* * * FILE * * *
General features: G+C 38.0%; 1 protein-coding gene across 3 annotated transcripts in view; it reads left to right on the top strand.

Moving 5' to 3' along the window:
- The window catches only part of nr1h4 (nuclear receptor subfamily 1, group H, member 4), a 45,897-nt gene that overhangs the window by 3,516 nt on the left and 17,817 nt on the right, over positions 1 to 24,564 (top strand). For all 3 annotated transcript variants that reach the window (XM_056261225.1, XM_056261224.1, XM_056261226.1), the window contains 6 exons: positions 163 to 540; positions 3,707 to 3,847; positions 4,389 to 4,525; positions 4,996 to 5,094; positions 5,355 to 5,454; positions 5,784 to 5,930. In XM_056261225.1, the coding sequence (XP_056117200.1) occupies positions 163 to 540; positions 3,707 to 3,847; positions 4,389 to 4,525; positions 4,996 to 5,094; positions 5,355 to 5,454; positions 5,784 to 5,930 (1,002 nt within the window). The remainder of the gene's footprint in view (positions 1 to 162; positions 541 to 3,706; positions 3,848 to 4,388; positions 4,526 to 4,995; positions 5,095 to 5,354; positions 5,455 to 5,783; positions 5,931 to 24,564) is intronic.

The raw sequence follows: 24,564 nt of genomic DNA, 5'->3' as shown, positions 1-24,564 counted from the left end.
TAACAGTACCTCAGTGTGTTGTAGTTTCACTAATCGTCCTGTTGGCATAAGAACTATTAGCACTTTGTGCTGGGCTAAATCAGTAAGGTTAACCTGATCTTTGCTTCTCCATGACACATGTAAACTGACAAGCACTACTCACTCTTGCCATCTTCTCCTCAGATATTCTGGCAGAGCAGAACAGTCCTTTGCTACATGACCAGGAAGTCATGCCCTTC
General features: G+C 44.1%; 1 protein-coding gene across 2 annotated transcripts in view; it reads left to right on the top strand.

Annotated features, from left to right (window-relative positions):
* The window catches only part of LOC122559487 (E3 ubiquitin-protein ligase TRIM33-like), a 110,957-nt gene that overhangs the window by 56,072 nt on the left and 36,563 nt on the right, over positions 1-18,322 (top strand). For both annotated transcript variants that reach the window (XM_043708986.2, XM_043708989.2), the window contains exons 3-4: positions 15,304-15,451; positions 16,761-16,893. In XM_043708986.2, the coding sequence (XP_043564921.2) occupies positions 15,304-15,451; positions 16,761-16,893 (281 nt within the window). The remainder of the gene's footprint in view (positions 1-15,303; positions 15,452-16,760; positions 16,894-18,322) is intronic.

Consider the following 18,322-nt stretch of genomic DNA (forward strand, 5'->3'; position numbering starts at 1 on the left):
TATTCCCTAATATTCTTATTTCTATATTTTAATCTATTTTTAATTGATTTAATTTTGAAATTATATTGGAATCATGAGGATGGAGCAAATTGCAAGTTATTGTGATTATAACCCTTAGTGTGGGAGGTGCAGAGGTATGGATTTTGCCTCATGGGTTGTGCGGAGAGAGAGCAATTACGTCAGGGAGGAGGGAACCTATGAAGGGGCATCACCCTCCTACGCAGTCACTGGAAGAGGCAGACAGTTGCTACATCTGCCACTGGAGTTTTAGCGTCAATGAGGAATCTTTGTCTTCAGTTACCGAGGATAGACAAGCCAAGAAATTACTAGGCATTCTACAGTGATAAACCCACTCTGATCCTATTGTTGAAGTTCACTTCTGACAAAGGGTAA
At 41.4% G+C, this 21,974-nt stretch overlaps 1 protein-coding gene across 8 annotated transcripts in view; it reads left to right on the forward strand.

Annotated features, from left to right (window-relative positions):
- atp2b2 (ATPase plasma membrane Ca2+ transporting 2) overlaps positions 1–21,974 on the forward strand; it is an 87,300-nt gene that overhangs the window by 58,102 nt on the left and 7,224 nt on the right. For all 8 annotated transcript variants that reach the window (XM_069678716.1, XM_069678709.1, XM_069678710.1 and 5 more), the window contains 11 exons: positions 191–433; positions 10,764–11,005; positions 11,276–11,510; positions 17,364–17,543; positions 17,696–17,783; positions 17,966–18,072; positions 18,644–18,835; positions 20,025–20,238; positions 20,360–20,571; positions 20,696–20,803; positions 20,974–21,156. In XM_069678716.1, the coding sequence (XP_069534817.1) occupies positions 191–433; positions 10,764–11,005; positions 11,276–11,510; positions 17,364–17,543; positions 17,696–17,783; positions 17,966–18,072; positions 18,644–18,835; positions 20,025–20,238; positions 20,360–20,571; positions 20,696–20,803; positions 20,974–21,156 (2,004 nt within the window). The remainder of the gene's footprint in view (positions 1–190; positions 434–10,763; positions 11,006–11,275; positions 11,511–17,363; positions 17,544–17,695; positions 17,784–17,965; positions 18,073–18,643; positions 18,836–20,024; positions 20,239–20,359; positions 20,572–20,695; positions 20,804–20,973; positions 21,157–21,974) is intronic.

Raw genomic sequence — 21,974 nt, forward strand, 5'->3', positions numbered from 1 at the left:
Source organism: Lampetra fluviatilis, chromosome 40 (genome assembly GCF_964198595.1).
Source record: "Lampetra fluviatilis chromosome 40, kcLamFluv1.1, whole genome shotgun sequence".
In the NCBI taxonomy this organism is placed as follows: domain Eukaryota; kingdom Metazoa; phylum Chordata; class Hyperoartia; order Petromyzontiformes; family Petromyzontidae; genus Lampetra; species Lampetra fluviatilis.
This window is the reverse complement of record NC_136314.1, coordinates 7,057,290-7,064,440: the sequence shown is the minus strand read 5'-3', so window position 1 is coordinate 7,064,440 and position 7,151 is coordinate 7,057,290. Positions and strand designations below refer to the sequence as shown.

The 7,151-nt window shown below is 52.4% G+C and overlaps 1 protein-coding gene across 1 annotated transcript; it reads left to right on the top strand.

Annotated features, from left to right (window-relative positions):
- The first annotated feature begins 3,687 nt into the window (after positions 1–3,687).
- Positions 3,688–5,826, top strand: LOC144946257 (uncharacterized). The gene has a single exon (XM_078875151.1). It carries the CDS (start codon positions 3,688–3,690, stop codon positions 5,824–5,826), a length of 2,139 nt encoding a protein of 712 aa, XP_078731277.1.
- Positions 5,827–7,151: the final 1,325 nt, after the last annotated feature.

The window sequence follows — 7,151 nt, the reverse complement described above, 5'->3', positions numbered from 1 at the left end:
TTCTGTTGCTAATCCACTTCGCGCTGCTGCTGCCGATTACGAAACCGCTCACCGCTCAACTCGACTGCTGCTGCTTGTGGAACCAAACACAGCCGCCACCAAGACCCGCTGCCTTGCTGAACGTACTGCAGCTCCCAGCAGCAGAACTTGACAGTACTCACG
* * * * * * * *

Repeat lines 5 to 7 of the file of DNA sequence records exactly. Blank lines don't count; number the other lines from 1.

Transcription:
TAACAGTACCTCAGTGTGTTGTAGTTTCACTAATCGTCCTGTTGGCATAAGAACTATTAGCACTTTGTGCTGGGCTAAATCAGTAAGGTTAACCTGATCTTTGCTTCTCCATGACACATGTAAACTGACAAGCACTACTCACTCTTGCCATCTTCTCCTCAGATATTCTGGCAGAGCAGAACAGTCCTTTGCTACATGACCAGGAAGTCATGCCCTTC
General features: G+C 44.1%; 1 protein-coding gene across 2 annotated transcripts in view; it reads left to right on the top strand.

Annotated features, from left to right (window-relative positions):